Our Lord examined us with His loving and divine eye, and knew that we needed redemption. He saw the need and took care of it, at great cost to Himself. He did not look at humanity and say, “Boy, those guys are in bad shape, somebody should do something about that.”

“Blessed is the Lord God of Israel, for He has visited and redeemed His people…” (Luke 1:68-69).

This Greek word for “visit” is used in many other places in the New Testament to praise God for visiting us with a Savior (Luke 1:68,78; 7:16; Acts 15:14).

What it means to visit

I remember being taught this concept by an elder in Columbus, Ohio, named Jeff. He told us about how the word “visit” means to scrutinize with the eyes. Jeff took us with him on visits and he showed us how to visit. For example, you go visit a widow who is struggling. You see that she can’t pay her bills. Her lawn mower is broken down and she can’t mow the yard. She has very little food in the fridge. You turn around as you are leaving and say, “If there is anything I can do, let me know.” Have you “visited” in the Biblical sense of the word?

The word “visit” in James 1:27 means “to look after; examine with the eye; or to go see.” So why would we go see an orphan or a widow and “examine” them with our eyes? Simply put, it is to see how we can help them.

Look at Jesus’ parable of separating the sheep from the goats (Matthew 25). What made the difference between the sheep and goats? Did they “visit” the sick (Matt. 25:36,43)? Meaning, did they look out to fill the needs of the least of the brothers of Jesus?

Take this to heart, men. Let us first understand that we must be active in “visiting” those who are in need. But we also must understand what it means to visit…to look and see how we can be of help. God did it for us.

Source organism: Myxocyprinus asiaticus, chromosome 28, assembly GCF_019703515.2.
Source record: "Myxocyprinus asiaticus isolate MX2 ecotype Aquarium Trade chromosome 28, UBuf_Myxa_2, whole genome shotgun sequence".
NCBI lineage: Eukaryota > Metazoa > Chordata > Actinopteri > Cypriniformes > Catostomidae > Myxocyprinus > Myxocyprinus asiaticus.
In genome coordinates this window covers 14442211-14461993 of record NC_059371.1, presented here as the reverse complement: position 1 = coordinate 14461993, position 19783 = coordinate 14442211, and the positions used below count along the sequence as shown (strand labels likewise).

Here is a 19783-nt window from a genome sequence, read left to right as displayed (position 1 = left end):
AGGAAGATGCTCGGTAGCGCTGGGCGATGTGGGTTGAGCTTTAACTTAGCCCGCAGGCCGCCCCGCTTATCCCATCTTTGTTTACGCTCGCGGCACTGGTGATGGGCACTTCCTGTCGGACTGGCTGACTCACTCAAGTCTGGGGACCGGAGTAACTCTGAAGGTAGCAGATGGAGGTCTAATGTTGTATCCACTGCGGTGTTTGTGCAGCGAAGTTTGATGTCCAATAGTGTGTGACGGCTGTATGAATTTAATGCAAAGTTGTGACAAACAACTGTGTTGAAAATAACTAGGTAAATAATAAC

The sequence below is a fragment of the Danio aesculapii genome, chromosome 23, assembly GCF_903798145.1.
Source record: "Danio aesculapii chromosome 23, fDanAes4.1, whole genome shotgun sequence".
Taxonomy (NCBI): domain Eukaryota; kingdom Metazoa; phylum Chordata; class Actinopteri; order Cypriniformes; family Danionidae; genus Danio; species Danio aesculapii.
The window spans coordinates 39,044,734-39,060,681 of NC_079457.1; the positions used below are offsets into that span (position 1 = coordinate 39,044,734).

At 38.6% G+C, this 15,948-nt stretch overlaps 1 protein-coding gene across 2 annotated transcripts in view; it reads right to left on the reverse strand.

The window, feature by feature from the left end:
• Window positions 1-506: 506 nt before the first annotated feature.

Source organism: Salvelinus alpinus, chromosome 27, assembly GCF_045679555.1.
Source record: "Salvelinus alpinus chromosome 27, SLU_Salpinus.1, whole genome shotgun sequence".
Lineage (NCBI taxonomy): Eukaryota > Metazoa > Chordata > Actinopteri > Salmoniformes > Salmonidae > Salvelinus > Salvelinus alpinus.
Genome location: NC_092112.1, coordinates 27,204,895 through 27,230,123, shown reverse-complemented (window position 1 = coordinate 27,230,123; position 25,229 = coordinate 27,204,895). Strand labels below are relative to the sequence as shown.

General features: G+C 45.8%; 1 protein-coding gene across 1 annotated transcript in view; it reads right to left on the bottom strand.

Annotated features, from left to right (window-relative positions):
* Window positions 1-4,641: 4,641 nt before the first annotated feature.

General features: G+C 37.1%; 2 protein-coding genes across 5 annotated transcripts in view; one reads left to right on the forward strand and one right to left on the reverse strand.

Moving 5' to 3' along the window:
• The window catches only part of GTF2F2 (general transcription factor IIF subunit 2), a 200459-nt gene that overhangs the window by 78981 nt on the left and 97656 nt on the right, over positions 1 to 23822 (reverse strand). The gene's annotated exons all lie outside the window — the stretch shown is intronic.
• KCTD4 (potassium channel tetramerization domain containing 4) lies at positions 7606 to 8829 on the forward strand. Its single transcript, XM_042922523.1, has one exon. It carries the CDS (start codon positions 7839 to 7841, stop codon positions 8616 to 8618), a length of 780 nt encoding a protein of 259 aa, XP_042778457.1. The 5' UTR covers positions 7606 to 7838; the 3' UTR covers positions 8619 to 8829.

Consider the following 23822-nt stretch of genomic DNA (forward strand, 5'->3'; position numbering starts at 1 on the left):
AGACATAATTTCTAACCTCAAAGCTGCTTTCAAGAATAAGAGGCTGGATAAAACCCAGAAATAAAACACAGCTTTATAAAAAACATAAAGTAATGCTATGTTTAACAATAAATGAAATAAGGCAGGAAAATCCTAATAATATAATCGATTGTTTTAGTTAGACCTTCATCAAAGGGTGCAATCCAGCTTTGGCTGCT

How do you define abundance?

I heard this true story and I needed to share. There was a lady that decided to personally support a preacher. One hot summer the air conditioner went out on her car and she had to make a decision. She couldn’t afford to fix the AC and continue to support the gospel preacher. So she rolled the windows down on her car and kept on sending monthly support.

“For this is not for the ease of others and for your affliction, but by way of equality—at this present time your abundance being a supply for their need, so that their abundance also may become a supply for your need, that there may be equality; as it is written, ‘He who gathered much did not have too much, and he who gathered little had no lack.’” (II Cor. 8:13-15).

I wonder how we define “abundance”? I wonder how Paul would have defined “abundance”? Once my retirement account is where I’d like it to be, or once my vacation is paid for, or once my kids are through college, or once I get the house remodel done, or once my savings account is at a level that I feel secure, or once, once, once…

Too often we define “abundance” as anything we might have left over after all of our wants and desires are taken care of. The problem is that there is no end to our wants and desires. Would we ever sacrifice our comforts so that the gospel of Jesus might be preached? Would we put off a “nice to have” for the needs of others? This is a challenging thought for me today.

How do you define abundance?

Listen to this great sermon Sharing in all Good Things by Ralph Walker

“The one who is taught the word is to share all good things with the one who teaches him” (Galatians 6:6).

Preview for next week’s MDB: We will have 5 articles next week (March 28-April 1) by Shane Blackmer devoted to Love in Relationships.